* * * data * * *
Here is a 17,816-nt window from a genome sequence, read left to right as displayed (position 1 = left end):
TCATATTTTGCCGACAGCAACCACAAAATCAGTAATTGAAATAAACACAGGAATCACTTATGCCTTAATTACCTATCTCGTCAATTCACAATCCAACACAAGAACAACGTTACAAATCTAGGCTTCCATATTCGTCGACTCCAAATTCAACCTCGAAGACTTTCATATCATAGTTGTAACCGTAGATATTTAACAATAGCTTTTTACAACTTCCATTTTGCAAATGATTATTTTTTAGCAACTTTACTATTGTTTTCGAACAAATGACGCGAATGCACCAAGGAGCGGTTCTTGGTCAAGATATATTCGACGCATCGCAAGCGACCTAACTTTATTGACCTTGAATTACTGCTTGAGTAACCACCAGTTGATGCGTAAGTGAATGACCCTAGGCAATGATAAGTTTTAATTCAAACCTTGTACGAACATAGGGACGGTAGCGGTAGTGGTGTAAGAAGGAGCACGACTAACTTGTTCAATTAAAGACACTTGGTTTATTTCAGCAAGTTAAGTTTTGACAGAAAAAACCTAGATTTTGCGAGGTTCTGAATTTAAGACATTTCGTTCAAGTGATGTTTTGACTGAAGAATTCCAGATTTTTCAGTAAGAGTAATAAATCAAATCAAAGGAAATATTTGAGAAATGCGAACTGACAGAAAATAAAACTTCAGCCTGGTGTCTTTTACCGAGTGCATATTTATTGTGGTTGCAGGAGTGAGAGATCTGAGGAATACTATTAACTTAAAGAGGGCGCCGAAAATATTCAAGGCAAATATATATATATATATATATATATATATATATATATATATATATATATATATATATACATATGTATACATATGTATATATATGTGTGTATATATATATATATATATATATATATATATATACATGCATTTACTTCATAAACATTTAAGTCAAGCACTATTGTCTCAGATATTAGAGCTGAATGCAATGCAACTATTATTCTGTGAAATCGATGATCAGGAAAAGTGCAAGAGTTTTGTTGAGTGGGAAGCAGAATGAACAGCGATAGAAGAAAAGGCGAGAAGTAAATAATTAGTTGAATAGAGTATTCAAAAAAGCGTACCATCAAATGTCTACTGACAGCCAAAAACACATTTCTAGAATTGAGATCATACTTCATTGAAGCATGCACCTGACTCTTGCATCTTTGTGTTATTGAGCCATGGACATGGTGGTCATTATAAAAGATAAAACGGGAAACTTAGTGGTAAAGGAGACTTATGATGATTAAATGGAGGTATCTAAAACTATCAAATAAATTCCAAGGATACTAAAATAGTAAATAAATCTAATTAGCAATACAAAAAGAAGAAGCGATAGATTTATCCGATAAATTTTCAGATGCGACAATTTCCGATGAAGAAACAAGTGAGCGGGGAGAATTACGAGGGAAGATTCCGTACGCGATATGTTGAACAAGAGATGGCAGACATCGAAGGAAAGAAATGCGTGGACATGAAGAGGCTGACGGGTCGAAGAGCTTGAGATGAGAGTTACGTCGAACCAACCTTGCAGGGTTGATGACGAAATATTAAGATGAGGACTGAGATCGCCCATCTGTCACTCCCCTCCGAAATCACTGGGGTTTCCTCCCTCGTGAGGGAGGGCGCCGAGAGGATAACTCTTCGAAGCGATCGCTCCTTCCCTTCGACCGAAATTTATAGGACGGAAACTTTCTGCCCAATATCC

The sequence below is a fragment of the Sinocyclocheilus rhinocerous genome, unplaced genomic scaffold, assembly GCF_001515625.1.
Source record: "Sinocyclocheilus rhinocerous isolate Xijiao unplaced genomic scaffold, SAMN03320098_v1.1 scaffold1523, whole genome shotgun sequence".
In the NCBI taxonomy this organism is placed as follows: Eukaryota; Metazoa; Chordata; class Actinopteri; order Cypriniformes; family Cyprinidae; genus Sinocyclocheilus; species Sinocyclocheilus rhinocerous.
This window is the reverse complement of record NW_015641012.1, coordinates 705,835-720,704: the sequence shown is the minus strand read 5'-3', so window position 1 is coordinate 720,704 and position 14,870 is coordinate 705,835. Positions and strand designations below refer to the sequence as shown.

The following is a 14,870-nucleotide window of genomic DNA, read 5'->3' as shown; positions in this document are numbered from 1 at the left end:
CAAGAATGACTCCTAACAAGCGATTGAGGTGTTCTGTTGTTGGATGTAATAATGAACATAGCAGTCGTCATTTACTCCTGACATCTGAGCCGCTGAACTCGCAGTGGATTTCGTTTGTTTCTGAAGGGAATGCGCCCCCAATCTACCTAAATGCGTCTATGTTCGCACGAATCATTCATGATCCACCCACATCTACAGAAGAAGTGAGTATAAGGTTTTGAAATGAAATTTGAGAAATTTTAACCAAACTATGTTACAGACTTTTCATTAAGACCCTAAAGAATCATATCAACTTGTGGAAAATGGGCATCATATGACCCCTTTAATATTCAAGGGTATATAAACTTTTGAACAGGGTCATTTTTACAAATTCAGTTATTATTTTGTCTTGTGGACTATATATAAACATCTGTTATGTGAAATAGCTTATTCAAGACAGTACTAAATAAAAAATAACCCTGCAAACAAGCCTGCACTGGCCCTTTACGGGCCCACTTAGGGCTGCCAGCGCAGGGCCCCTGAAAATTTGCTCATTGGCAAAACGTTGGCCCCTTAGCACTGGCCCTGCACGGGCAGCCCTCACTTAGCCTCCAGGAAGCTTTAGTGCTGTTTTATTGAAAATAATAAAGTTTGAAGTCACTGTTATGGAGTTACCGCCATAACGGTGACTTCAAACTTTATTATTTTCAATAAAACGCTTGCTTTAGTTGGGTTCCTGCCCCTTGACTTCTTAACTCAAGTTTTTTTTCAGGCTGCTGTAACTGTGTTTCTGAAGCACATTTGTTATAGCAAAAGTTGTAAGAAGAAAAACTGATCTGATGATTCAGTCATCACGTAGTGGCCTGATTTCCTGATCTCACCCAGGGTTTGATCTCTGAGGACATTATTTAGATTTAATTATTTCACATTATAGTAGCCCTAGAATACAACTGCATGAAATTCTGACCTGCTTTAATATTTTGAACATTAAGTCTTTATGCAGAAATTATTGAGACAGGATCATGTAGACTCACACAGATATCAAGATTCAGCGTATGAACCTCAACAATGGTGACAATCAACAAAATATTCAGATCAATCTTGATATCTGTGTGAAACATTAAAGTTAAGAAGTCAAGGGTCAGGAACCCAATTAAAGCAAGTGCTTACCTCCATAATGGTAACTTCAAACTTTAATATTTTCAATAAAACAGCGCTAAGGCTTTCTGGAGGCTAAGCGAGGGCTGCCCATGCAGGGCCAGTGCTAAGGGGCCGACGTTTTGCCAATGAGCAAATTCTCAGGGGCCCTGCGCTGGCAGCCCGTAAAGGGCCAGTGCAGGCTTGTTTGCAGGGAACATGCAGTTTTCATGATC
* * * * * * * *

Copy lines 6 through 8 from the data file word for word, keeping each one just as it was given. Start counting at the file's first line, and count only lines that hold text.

This window is the reverse complement of record NW_015641012.1, coordinates 705,835-720,704: the sequence shown is the minus strand read 5'-3', so window position 1 is coordinate 720,704 and position 14,870 is coordinate 705,835. Positions and strand designations below refer to the sequence as shown.

The following is a 14,870-nucleotide window of genomic DNA, read 5'->3' as shown; positions in this document are numbered from 1 at the left end:
CAAGAATGACTCCTAACAAGCGATTGAGGTGTTCTGTTGTTGGATGTAATAATGAACATAGCAGTCGTCATTTACTCCTGACATCTGAGCCGCTGAACTCGCAGTGGATTTCGTTTGTTTCTGAAGGGAATGCGCCCCCAATCTACCTAAATGCGTCTATGTTCGCACGAATCATTCATGATCCACCCACATCTACAGAAGAAGTGAGTATAAGGTTTTGAAATGAAATTTGAGAAATTTTAACCAAACTATGTTACAGACTTTTCATTAAGACCCTAAAGAATCATATCAACTTGTGGAAAATGGGCATCATATGACCCCTTTAATATTCAAGGGTATATAAACTTTTGAACAGGGTCATTTTTACAAATTCAGTTATTATTTTGTCTTGTGGACTATATATAAACATCTGTTATGTGAAATAGCTTATTCAAGACAGTACTAAATAAAAAATAACCCTGCAAACAAGCCTGCACTGGCCCTTTACGGGCCCACTTAGGGCTGCCAGCGCAGGGCCCCTGAAAATTTGCTCATTGGCAAAACGTTGGCCCCTTAGCACTGGCCCTGCACGGGCAGCCCTCACTTAGCCTCCAGGAAGCTTTAGTGCTGTTTTATTGAAAATAATAAAGTTTGAAGTCACTGTTATGGAGTTACCGCCATAACGGTGACTTCAAACTTTATTATTTTCAATAAAACGCTTGCTTTAGTTGGGTTCCTGCCCCTTGACTTCTTAACTCAAGTTTTTTTTCAGGCTGCTGTAACTGTGTTTCTGAAGCACATTTGTTATAGCAAAAGTTGTAAGAAGAAAAACTGATCTGATGATTCAGTCATCACGTAGTGGCCTGATTTCCTGATCTCACCCAGGGTTTGATCTCTGAGGACATTATTTAGATTTAATTATTTCACATTATAGTAGCCCTAGAATACAACTGCATGAAATTCTGACCTGCTTTAATATTTTGAACATTAAGTCTTTATGCAGAAATTATTGAGACAGGATCATGTAGACTCACACAGATATCAAGATTCAGCGTATGAACCTCAACAATGGTGACAATCAACAAAATATTCAGATCAATCTTGATATCTGTGTGAAACATTAAAGTTAAGAAGTCAAGGGTCAGGAACCCAATTAAAGCAAGTGCTTACCTCCATAATGGTAACTTCAAACTTTAATATTTTCAATAAAACAGCGCTAAGGCTTTCTGGAGGCTAAGCGAGGGCTGCCCATGCAGGGCCAGTGCTAAGGGGCCGACGTTTTGCCAATGAGCAAATTCTCAGGGGCCCTGCGCTGGCAGCCCGTAAAGGGCCAGTGCAGGCTTGTTTGCAGGGAACATGCAGTTTTCATGATC